That being said, I loved Muncy's retort after taking Bumgarner into McCovey Cove. Per Dodgers' play-by-play guy Joe Davis, Muncy said "Bumgarner said ‘Don’t watch the ball, run’, and I just told him if he doesn’t want me to watch the ball, go get it out of the ocean.” Bumgarner said: "I can’t even say it with a straight face but the more I think about it, I should just let the kids play. But I just ... I can’t. ... They want to let everybody be themselves, then let me be myself. That’s me.”
That's all good. I have no problem with players getting frisky with each other. There's no villain here. It's good for the game. And Bumgarner didn't throw at Muncy. That would cowardly. Both had fiery verbal responses to a homer. No biggie. Let the kids bark.
Given the Dodgers have zero titles in this run, yes I would take one. I haven't had one since 1988 when I was 6 years old. I'll take one for sure. I expect more than one over the next 10 seasons, though. The Dodgers have great organizational depth, have tons of money, have a good farm system and are exceptionally well run. I'll set the over/under on titles in the next 10 seasons at 2.5.
Hopefully not JaVale McGee, Lance Stephenson, Rajon Rondo, Michael Beasley and Kentavious Caldwell-Pope. Whoever thought that would work needs to be fired. (And maybe that's why Magic is no longer in charge).
They wouldn't go anyway, so the question is moot. (But, yes, with a normal administration, I think a team based in Canada would get an invitation and visit the White House considering most of the players on the roster are from America and the league is based in the United States).
After Nevada's 82-49 win at Wyoming on Feb. 16, the Wolf Pack sat down as a team and discussed the fact vaccine rates for children under the age of 2 is declining because some adults are idiots who believe they are smarter than doctors. They were so disheartened by the fact we're all going to get wiped out by polio due to the incompetence of human begins, they decided they would no longer put 100 percent into the season because even if they did make it to the Final Four, the banner hung at Lawlor Events Center wouldn't been seen by anybody as we'd all be dead thanks because parents didn't vaccinate against a very preventable disease. As a result, the team finished the season 5-4 over its final nine contests with a first-round exit in the NCAA Tournament.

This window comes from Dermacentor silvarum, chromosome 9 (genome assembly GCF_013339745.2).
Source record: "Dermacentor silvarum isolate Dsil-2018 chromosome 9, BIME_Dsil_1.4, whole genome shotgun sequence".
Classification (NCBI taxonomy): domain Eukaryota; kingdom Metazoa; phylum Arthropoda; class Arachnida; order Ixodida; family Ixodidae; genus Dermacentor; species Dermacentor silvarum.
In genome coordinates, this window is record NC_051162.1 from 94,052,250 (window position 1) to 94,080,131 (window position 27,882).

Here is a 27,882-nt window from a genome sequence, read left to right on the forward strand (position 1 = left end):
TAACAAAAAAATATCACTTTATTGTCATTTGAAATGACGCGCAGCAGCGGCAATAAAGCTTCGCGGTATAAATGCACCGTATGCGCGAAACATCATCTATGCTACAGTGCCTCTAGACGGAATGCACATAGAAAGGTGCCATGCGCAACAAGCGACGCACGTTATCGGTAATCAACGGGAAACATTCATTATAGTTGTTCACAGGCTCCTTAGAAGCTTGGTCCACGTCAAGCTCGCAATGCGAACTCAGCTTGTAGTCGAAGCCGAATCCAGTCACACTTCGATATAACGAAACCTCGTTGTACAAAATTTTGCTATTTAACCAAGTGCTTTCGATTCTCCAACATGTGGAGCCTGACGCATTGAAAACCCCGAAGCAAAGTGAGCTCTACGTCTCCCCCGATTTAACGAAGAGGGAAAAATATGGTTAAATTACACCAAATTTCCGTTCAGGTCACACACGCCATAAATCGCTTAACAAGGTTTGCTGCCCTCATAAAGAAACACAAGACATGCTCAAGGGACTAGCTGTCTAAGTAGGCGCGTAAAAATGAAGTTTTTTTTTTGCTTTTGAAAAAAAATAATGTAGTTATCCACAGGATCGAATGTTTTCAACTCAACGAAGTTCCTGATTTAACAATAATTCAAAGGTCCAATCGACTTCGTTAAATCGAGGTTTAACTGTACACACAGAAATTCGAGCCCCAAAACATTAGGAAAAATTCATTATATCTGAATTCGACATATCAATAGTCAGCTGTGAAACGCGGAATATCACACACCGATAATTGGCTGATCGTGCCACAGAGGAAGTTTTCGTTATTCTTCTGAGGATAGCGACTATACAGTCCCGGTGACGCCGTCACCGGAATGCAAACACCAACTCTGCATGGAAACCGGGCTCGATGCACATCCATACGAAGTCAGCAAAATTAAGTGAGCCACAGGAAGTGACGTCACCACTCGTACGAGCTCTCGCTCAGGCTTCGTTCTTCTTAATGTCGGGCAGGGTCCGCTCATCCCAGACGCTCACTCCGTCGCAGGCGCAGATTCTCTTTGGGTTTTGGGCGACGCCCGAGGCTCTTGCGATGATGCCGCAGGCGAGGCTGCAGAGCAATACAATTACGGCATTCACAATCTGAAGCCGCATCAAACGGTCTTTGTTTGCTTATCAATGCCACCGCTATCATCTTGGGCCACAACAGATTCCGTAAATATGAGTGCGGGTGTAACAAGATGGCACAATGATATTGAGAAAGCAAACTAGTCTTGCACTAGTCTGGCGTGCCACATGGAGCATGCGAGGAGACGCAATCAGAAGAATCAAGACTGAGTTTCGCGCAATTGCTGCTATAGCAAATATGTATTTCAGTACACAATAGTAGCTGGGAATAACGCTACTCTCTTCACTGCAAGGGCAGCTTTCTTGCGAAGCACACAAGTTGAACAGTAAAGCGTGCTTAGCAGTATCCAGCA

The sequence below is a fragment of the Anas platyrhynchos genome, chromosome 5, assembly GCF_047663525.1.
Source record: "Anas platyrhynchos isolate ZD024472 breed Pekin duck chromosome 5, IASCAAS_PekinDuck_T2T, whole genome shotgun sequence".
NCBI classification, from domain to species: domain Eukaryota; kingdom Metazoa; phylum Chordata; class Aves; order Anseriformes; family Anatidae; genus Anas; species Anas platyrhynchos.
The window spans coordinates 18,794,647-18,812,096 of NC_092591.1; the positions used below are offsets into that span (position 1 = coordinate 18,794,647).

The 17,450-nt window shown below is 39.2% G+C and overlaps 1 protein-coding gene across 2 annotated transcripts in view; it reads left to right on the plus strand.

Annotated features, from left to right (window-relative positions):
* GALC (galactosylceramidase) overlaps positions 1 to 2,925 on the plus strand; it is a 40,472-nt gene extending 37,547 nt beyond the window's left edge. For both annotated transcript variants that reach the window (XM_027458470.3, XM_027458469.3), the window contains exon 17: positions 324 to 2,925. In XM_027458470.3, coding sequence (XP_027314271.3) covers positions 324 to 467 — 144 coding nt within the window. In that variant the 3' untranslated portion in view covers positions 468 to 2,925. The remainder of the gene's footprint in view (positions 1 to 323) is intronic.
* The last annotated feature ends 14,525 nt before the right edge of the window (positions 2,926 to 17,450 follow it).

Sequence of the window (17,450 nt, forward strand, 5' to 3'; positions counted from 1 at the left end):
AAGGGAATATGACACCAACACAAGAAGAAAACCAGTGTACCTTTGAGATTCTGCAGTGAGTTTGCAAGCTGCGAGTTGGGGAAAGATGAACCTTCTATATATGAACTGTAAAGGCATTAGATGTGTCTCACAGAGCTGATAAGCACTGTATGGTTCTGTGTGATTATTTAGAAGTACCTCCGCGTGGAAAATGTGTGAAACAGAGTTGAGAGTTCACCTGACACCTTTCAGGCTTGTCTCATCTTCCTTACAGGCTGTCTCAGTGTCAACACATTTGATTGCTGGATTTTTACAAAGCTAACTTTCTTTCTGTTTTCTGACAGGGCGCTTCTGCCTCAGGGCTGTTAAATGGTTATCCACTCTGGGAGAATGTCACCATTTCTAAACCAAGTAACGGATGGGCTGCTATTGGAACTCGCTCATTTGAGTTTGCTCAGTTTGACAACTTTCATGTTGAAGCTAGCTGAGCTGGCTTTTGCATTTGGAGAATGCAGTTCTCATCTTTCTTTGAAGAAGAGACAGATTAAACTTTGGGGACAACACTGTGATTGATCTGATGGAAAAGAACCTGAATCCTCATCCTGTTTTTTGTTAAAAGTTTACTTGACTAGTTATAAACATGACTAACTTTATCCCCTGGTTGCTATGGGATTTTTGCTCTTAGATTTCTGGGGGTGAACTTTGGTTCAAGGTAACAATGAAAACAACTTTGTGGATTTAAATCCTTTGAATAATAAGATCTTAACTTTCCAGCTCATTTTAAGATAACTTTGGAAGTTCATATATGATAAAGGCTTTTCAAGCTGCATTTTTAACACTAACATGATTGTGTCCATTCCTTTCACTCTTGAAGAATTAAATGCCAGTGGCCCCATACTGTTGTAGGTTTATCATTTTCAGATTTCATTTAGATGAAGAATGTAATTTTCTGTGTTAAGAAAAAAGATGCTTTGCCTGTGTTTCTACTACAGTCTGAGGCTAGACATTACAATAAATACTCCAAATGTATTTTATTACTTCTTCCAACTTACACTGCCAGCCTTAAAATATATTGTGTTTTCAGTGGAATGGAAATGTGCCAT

Decent. It seems like cities are battling more from UFC cards than boxing cards, so Reno could fill that vacuum by targeting traditional boxing events. Northern Nevada won't get the big title cards, but it could get some rising star cards thanks to the work being put in by the Lane brothers.
The ones I make, although those are technically from Sparks.
You would finish your journey at the end of a really shitty song.
Good observation, and I can explain that. That photo was taken at the end of a three-hour stand-up paddleboard tour that included snorkeling with dolphins. The guide said I should wear a shirt during the paddleboarding since it gets hot out on the ocean and I'd get fried if I didn't wear protection. By the time we got to snorkeling a corral reef at the end of the three hours, I jumped in the water with my shirt on because I had nowhere to put it on my board. So that's why I had a shirt on in the ocean, which is not my normal protocol when it comes to swimming.
Didn't make it there. Recommendations tend to work better when given before the vacation ends. But we loved Lava Lava Beach Club, Roy's and Brown's Beach House at the very fancy Fairmont.
All of the desserts. The desserts were so good. And I was in Hawaii for six days and nobody mentioned Nick Rolovich to me. Interestingly, Hawaii's roads were amazing. Hawaii's radio stations were horrible, though.
I had two small bags of potato chips and didn't see any green ones in there. I failed the Green Potato Chip Challenge.
Also, wrong island.
I'd probably move to Hawaii and fill my time with doing as much volunteer work as possible. There are few feelings as good as serving others who need help. we're just all bogged down with our own jobs to be able to do that regularly. So try and do a good deed this week. I know I'll try. See y'all next week.